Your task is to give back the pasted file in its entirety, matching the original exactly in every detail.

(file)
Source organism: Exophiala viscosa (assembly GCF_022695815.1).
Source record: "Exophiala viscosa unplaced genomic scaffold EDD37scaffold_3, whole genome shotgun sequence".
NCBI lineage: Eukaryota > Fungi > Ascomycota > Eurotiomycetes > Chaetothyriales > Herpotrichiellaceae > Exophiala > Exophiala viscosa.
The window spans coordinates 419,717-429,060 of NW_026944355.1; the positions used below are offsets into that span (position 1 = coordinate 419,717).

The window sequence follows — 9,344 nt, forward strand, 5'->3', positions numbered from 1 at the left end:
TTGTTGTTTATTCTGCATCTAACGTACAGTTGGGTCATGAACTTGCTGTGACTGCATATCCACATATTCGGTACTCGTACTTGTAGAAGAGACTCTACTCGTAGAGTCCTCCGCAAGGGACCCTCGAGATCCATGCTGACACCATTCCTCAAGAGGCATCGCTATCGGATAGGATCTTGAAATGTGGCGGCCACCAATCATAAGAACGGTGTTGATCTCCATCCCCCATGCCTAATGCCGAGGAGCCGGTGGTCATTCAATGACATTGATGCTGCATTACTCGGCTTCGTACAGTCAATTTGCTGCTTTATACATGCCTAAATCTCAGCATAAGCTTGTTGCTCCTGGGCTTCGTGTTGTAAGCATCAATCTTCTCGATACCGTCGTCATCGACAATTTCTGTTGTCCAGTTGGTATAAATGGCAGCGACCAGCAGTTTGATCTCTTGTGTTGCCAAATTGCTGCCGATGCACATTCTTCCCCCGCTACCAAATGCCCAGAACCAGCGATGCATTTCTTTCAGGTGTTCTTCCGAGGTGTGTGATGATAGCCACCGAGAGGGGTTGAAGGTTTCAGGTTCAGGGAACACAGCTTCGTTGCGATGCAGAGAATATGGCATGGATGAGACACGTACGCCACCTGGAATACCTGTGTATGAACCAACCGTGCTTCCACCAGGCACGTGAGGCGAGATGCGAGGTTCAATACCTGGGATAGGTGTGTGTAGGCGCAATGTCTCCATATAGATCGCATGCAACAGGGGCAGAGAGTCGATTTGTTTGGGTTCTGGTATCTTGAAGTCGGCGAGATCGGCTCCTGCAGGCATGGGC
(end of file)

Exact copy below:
Source organism: Exophiala viscosa (assembly GCF_022695815.1).
Source record: "Exophiala viscosa unplaced genomic scaffold EDD37scaffold_3, whole genome shotgun sequence".
NCBI lineage: Eukaryota > Fungi > Ascomycota > Eurotiomycetes > Chaetothyriales > Herpotrichiellaceae > Exophiala > Exophiala viscosa.
The window spans coordinates 419,717-429,060 of NW_026944355.1; the positions used below are offsets into that span (position 1 = coordinate 419,717).

The window sequence follows — 9,344 nt, forward strand, 5'->3', positions numbered from 1 at the left end:
TTGTTGTTTATTCTGCATCTAACGTACAGTTGGGTCATGAACTTGCTGTGACTGCATATCCACATATTCGGTACTCGTACTTGTAGAAGAGACTCTACTCGTAGAGTCCTCCGCAAGGGACCCTCGAGATCCATGCTGACACCATTCCTCAAGAGGCATCGCTATCGGATAGGATCTTGAAATGTGGCGGCCACCAATCATAAGAACGGTGTTGATCTCCATCCCCCATGCCTAATGCCGAGGAGCCGGTGGTCATTCAATGACATTGATGCTGCATTACTCGGCTTCGTACAGTCAATTTGCTGCTTTATACATGCCTAAATCTCAGCATAAGCTTGTTGCTCCTGGGCTTCGTGTTGTAAGCATCAATCTTCTCGATACCGTCGTCATCGACAATTTCTGTTGTCCAGTTGGTATAAATGGCAGCGACCAGCAGTTTGATCTCTTGTGTTGCCAAATTGCTGCCGATGCACATTCTTCCCCCGCTACCAAATGCCCAGAACCAGCGATGCATTTCTTTCAGGTGTTCTTCCGAGGTGTGTGATGATAGCCACCGAGAGGGGTTGAAGGTTTCAGGTTCAGGGAACACAGCTTCGTTGCGATGCAGAGAATATGGCATGGATGAGACACGTACGCCACCTGGAATACCTGTGTATGAACCAACCGTGCTTCCACCAGGCACGTGAGGCGAGATGCGAGGTTCAATACCTGGGATAGGTGTGTGTAGGCGCAATGTCTCCATATAGATCGCATGCAACAGGGGCAGAGAGTCGATTTGTTTGGGTTCTGGTATCTTGAAGTCGGCGAGATCGGCTCCTGCAGGCATGGGC